It will be interesting to hear see if she ends up getting business she can directly measure from this specific post.
That’s my point. That headline and post was clearly going to bring attention, and so it’s either disingenuous or dishonest of an accomplished social media marketer to act surprised or affronted when challenged by informed opinion.
As for Tracy’s original point, I can’t agree that it’s a good one. In fact, it’s a very poor one. Twitter was not designed as a lead gerneration platform — it is first and foremost a short-form social networking platform. While it has been adapted for lead generation purposes — with greater and lesser levels of success — that’s a user-generated modification and not a flaw in the platform’s design. Further, it doesn’t mean that it’s not a massively useful tool for marketing when used as designed. Phillips head screwdrivers are seriously deficient for pounding nails. “Remains of the Day” was a lousy action flick. Twitter is a poor lead generator for professional services, but it’s a massively useful listening and engagement tool. As you say on your website, Adrian, the “secret sauce” of social media is serendipity, and Twitter generates that in spadefuls.
To summarily dismiss Twitter, as Tracy does, as useless for whole professions because it doesn’t do something it wasn’t designed to do demonstrates an unsubtle analysis at best, and willful ignorance at worst.
I’ll give you another example of Tracy’s sloppiness with facts. In her comment above she states, “My Google rankings have NOTHING to do with Twitter, and everything to do with content.” Anyone who has a Google alert set up for their brand name, website or blog can attest that recent tweets frequently feature in those feeds.
Notwithstanding, Tracy’s done professional services marketing a great serivce by surfacing the issue of how wrongheaded and provocative commentary can generate interesting and insightful discussion.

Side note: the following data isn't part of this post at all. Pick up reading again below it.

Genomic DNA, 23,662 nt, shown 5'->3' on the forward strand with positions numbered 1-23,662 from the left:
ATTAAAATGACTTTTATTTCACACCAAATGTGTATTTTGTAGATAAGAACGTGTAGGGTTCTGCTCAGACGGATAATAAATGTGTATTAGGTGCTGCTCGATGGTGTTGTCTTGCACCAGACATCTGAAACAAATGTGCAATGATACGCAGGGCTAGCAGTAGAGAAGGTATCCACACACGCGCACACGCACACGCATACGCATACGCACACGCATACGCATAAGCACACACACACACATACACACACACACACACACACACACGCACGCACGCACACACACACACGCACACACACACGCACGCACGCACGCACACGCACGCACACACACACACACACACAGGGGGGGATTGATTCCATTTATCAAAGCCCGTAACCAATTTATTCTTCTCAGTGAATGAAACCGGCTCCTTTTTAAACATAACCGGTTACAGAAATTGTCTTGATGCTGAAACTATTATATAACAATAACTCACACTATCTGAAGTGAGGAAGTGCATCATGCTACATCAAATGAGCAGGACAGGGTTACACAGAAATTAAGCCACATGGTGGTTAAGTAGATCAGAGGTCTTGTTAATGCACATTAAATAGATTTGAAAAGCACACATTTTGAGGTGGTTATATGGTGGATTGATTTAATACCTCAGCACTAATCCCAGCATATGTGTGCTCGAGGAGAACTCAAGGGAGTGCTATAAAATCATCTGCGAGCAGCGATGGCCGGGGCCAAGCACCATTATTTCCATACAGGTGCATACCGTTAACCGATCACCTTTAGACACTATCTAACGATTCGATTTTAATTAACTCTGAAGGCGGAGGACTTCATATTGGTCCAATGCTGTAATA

As always, thanks for a thoughtful presentation of your analysis and POV.
I knew you’d speak up for Twitter, Adrian! Well said.
As you know, I love Twitter for the rich professional relationships it has brought to my life (ours included) and the way the people I follow curate the web’s vast informational pool into a lucid, relevant daily information digest. I am totally on top of my legal/business development/social media professional interests for one reason: Twitter and the amazing people I follow on it.
I smile as I read Tracy’s protests that she wasn’t trying to pull an SEO marketing stunt with her article and it’s title — reminds me of a similar post by Larry Bodine a year or so ago about “Twitter is worse than a toy — it’s a waste of time.” This from a man who tweets prolifically (and with considerable value) today.
Thanks Amy, I think marketing and business development people get more out of Twitter than anybody else- but anybody can learn from Twitter.
Larry Bodine has admitted he miscalculated originally and now he is one of the biggest proponents of Twitter.
I’m not going to spend my time trying to convince Jay that I’m not sinister, dumb or both. My original post was not linkbaiting, nor was my posting to LinkedIn. I have participated on LinkedIn and on some blogs because the conversation was interesting. I guess it’s hard for some to believe that I was sharing my experience with lawyers and accountants to help them.
I wonder…. would anyone who wrote a blog post called “Why lawyers and accountants NEED to be on Twitter” be accuse of just trying to get attention, or be called evil, or be called stupid, or be told that it’s wrong of them to share that viewpoint? I doubt it.
Whoa… nobody is calling you evil, but your headline is sensational.
You aren’t being called stupid either, I think Jay’s point was that if you were trying to put together a smart strategy to create a lot of attention your post title would have been a good option. Larry Bodine had a very similar article about 18 months ago as Amy points out. It got him attention because it was sensational. If his article had been, “Why Twitter is Good For Law Firms” it would have likely been read by those who agreed with the premise.
Your article title appeared to be designed to stir up conflict. I trust you when you say that wasn’t your intention, but I can see why others might think you were looking to get traffic from your post and not purely to help out the legal community.